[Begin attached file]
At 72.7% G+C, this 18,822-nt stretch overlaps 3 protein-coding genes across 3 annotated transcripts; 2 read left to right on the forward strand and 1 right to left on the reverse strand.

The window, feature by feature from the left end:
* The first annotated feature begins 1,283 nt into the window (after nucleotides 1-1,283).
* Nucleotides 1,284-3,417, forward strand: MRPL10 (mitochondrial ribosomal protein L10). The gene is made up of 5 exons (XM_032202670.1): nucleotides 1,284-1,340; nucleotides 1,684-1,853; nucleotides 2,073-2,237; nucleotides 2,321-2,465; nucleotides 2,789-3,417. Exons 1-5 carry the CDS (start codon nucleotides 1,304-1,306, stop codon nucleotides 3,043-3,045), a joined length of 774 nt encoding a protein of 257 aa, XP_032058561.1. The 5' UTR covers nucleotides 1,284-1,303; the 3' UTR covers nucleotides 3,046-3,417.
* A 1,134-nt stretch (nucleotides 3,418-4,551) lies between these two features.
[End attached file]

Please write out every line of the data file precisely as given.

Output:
At 72.7% G+C, this 18,822-nt stretch overlaps 3 protein-coding genes across 3 annotated transcripts; 2 read left to right on the forward strand and 1 right to left on the reverse strand.

The window, feature by feature from the left end:
* The first annotated feature begins 1,283 nt into the window (after nucleotides 1-1,283).
* Nucleotides 1,284-3,417, forward strand: MRPL10 (mitochondrial ribosomal protein L10). The gene is made up of 5 exons (XM_032202670.1): nucleotides 1,284-1,340; nucleotides 1,684-1,853; nucleotides 2,073-2,237; nucleotides 2,321-2,465; nucleotides 2,789-3,417. Exons 1-5 carry the CDS (start codon nucleotides 1,304-1,306, stop codon nucleotides 3,043-3,045), a joined length of 774 nt encoding a protein of 257 aa, XP_032058561.1. The 5' UTR covers nucleotides 1,284-1,303; the 3' UTR covers nucleotides 3,046-3,417.
* A 1,134-nt stretch (nucleotides 3,418-4,551) lies between these two features.